investigation

Derek DeVries / Grand Rapids Community College

 

Some of America's top business leaders are breathing a big sigh of relief as Democratic U.S. Sen. Carl Levin of Michigan prepares to retire.

It turns out that Michigan's senior senator has been running a very tight ship in chairing a Senate subcommittee that's done some deep probing into the workings of some very big businesses.

The Permanent Subcommittee on Investigations, or PSI, was created back in Harry Truman's time to investigate war profit hearings. Today, the organization looks into practices in government and business. 

Kelsey Snell wrote a piece about it for Politico. She notes that the subcommittee chaired by Levin has a big focus on going after tax evasions and unfair business practices on Wall Street.

Jimmy Hoffa on WESW-TV's Morning Exchange program sometime between 1971 and 1975.
WEWS-TV / YouTube

Here we go again.

The backhoe has been working away in a Michigan field surrounded by news trucks, satellite trucks and the breathless attention of local, national, and even overseas reporters.

It's yet another search for Jimmy Hoffa.

Federal agents revived the hunt for the remains of the Teamster president this week, bringing heavy excavation equipment to a field in Oakland Township, north of Detroit.

This time, the tip comes from an aging reputed Mafia captain.

Mr. Hoffa was supposed to be meeting with a New Jersey teamsters boss and a Detroit Mafia boss when he vanished in the summer of 1975 from a Detroit-area restaurant.

So 38 years later, why does anyone still care about where Jimmy Hoffa's body is buried? 

Michigan Radio’s political analyst Jack Lessenberry joined us today in the studio.

Listen to the full interview above.

Jimmy Hoffa on WESW-TV's Morning Exchange program sometime between 1971 and 1975.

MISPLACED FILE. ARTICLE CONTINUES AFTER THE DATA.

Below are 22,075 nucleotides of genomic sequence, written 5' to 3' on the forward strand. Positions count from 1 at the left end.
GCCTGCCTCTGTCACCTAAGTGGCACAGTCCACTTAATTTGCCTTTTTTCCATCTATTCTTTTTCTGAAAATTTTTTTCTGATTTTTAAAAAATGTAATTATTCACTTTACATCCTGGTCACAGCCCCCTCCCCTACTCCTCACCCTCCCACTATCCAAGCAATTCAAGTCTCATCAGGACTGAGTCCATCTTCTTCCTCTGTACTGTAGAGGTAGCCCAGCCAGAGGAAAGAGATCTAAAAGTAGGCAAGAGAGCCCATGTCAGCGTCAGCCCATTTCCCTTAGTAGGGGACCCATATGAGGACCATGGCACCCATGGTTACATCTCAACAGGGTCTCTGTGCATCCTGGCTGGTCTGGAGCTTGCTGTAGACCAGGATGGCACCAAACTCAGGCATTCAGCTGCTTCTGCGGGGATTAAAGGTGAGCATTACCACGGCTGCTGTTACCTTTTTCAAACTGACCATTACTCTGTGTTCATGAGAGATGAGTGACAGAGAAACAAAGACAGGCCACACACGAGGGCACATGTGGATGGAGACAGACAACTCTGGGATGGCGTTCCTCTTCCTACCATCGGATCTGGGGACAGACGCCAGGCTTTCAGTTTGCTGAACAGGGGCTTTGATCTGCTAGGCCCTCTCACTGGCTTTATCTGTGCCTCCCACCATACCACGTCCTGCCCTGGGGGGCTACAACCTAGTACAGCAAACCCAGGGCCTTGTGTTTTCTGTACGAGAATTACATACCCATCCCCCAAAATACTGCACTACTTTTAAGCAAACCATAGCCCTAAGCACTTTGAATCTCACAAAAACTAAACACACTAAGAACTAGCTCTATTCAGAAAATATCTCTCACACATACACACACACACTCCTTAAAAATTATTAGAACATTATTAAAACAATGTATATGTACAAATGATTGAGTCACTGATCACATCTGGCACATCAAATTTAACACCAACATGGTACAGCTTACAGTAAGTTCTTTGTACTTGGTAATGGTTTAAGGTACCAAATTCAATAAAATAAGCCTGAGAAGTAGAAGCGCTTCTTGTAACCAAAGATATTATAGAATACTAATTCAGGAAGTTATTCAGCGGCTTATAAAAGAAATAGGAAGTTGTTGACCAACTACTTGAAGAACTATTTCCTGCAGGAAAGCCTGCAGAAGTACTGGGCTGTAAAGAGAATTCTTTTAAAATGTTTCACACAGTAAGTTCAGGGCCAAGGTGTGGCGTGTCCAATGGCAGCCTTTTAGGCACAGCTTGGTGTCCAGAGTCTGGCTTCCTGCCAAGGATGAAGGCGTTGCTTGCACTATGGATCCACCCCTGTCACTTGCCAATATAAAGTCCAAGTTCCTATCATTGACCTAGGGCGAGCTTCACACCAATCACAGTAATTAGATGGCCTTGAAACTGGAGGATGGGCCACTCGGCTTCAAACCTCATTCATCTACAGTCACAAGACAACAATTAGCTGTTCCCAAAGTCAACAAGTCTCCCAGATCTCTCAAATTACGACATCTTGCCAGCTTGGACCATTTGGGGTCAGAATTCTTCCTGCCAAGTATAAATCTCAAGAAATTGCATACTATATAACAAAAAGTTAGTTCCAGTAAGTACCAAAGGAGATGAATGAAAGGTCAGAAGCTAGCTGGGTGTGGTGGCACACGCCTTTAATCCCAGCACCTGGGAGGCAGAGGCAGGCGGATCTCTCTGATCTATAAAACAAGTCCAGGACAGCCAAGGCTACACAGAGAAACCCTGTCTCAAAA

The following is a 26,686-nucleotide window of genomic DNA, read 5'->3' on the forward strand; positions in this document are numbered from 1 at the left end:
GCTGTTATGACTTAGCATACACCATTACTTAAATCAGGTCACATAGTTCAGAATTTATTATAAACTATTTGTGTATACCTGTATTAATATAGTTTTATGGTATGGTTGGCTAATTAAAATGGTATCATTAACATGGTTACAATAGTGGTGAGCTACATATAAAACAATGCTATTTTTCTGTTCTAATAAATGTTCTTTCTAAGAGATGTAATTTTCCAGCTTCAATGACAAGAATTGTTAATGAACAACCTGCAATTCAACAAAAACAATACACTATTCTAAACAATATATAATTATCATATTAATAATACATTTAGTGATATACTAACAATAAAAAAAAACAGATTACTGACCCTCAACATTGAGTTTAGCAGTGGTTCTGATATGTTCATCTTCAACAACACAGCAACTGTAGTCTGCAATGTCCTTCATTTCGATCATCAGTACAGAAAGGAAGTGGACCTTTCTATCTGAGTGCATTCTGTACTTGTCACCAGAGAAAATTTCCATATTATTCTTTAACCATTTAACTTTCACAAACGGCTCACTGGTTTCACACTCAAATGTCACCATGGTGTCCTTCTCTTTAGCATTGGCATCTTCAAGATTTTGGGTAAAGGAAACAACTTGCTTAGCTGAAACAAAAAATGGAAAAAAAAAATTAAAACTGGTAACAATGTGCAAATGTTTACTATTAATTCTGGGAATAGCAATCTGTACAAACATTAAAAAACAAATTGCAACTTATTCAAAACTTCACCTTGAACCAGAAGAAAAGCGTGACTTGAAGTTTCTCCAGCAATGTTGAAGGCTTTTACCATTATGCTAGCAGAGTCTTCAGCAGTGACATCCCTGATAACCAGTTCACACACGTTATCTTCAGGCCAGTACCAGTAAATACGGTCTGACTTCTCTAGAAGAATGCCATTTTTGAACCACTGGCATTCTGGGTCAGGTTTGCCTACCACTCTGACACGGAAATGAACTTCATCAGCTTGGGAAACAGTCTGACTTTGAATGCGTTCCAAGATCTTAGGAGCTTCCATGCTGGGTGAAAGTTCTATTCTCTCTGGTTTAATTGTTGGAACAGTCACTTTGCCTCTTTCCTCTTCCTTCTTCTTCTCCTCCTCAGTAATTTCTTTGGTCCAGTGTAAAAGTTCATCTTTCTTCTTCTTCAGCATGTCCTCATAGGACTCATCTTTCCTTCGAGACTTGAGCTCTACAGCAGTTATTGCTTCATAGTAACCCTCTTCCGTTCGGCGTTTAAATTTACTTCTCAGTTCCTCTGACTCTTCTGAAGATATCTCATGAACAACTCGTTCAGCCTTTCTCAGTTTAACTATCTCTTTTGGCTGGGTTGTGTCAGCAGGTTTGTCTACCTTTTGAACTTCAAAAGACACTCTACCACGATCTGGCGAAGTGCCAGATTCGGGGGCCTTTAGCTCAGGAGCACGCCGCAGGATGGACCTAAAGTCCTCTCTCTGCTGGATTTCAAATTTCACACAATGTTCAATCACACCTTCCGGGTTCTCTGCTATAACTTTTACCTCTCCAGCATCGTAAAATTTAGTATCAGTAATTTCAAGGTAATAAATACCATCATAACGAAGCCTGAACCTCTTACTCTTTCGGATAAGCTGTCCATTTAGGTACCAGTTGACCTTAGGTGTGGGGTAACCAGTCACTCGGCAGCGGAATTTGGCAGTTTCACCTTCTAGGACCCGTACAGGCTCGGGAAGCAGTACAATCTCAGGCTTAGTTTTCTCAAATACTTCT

WEWS-TV / YouTube

Update 6/19: 

The search is over, Reuters reported this afternoon. FBI officials left the field in Oakland Township without a body.  

Update 4:25 p.m.:

Detroit News reporter Tony Briscoe is tweeting live from the dig.

user ronnieb / MorgueFile.com

Health officials say a traveling medical technician accused of infecting 30 patients with hepatitis C in New Hampshire may have worked at several Michigan hospitals.

A New Hampshire U.S. Attorney's Office media advisory released earlier this week says the charges against Kwiatkowski relate to suspected thefts of the anesthetic Fentanyl.

The sponsor of a boat race from Chicago to Mackinac Island says it will investigate the capsizing of a sailing vessel that caused the deaths of two crew members during a storm in northern Lake Michigan.

Race chairman Greg Freeman said Tuesday that the Chicago Yacht Club commodore will establish a review board. Speaking online with reporters, he said the club wants to understand what happened and look for ways to improve safety guidelines.

The 35-foot boat WingNuts from Saginaw overturned during fierce gusts around midnight Sunday about 13 miles off Charlevoix.

Fifty-one-year-old skipper Mark Morley and 40-year-old crew member Suzanne Bickel died. A rival boat rescued the other six crew members.

Freeman says the storm arose after the race was well under way, so postponing it wasn't an option.

The Detroit Free Press reports that Romulus Police Chief Michael St. Andre has taken administrative leave after State Police conducted searches at the Romulus police headquarters, his wife's tanning salon and other buildings associated with the police department.

The State Police searched the buildings for an investigation coordinated with the Wayne County prosecutor and the FBI.

Romulus Mayor Alan Lambert's statement is quoted in the Free Press article:

"Chief St. Andre's decision to go on administrative leave is motivated solely by his desire to ensure that the Police Department and the city can continue functioning without interference. His decision puts his long career in law enforcement in the backseat so the citizens of Romulus can get a full and fair investigation."

The Freep reports the investigation into the police department's special investigative unit was started after complaints from a Romulus officer more than a year ago.

No charges have been filed.